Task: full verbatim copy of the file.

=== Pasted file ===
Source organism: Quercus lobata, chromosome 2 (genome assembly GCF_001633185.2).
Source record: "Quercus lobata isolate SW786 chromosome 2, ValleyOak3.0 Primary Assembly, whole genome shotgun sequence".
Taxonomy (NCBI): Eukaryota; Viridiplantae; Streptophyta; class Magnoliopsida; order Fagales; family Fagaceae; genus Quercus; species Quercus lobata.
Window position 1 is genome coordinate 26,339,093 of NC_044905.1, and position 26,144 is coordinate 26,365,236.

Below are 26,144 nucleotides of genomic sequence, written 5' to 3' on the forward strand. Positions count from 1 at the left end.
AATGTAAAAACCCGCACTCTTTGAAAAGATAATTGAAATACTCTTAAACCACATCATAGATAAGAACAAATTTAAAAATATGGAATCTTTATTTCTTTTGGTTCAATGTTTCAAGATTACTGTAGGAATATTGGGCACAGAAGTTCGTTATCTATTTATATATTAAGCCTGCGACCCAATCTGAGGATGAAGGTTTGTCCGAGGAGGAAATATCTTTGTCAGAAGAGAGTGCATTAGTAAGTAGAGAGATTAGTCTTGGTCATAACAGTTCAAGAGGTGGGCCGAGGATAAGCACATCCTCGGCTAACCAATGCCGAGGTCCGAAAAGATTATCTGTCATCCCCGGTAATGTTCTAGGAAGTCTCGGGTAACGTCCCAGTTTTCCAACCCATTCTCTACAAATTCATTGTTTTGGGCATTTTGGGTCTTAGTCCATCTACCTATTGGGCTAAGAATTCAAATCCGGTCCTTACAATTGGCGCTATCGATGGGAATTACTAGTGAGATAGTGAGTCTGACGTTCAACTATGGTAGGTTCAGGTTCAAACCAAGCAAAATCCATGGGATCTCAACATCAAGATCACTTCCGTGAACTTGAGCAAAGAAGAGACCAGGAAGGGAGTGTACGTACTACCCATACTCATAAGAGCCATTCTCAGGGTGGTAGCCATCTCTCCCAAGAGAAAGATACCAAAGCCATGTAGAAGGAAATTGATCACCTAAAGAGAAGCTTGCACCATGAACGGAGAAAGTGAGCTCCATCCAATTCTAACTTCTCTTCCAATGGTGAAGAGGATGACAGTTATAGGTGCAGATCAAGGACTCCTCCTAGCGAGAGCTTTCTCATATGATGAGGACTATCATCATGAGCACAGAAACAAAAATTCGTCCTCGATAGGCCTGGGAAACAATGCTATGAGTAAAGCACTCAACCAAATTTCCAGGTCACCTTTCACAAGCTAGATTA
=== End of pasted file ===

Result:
Source organism: Quercus lobata, chromosome 2 (genome assembly GCF_001633185.2).
Source record: "Quercus lobata isolate SW786 chromosome 2, ValleyOak3.0 Primary Assembly, whole genome shotgun sequence".
Taxonomy (NCBI): Eukaryota; Viridiplantae; Streptophyta; class Magnoliopsida; order Fagales; family Fagaceae; genus Quercus; species Quercus lobata.
Window position 1 is genome coordinate 26,339,093 of NC_044905.1, and position 26,144 is coordinate 26,365,236.

Below are 26,144 nucleotides of genomic sequence, written 5' to 3' on the forward strand. Positions count from 1 at the left end.
AATGTAAAAACCCGCACTCTTTGAAAAGATAATTGAAATACTCTTAAACCACATCATAGATAAGAACAAATTTAAAAATATGGAATCTTTATTTCTTTTGGTTCAATGTTTCAAGATTACTGTAGGAATATTGGGCACAGAAGTTCGTTATCTATTTATATATTAAGCCTGCGACCCAATCTGAGGATGAAGGTTTGTCCGAGGAGGAAATATCTTTGTCAGAAGAGAGTGCATTAGTAAGTAGAGAGATTAGTCTTGGTCATAACAGTTCAAGAGGTGGGCCGAGGATAAGCACATCCTCGGCTAACCAATGCCGAGGTCCGAAAAGATTATCTGTCATCCCCGGTAATGTTCTAGGAAGTCTCGGGTAACGTCCCAGTTTTCCAACCCATTCTCTACAAATTCATTGTTTTGGGCATTTTGGGTCTTAGTCCATCTACCTATTGGGCTAAGAATTCAAATCCGGTCCTTACAATTGGCGCTATCGATGGGAATTACTAGTGAGATAGTGAGTCTGACGTTCAACTATGGTAGGTTCAGGTTCAAACCAAGCAAAATCCATGGGATCTCAACATCAAGATCACTTCCGTGAACTTGAGCAAAGAAGAGACCAGGAAGGGAGTGTACGTACTACCCATACTCATAAGAGCCATTCTCAGGGTGGTAGCCATCTCTCCCAAGAGAAAGATACCAAAGCCATGTAGAAGGAAATTGATCACCTAAAGAGAAGCTTGCACCATGAACGGAGAAAGTGAGCTCCATCCAATTCTAACTTCTCTTCCAATGGTGAAGAGGATGACAGTTATAGGTGCAGATCAAGGACTCCTCCTAGCGAGAGCTTTCTCATATGATGAGGACTATCATCATGAGCACAGAAACAAAAATTCGTCCTCGATAGGCCTGGGAAACAATGCTATGAGTAAAGCACTCAACCAAATTTCCAGGTCACCTTTCACAAGCTAGATTA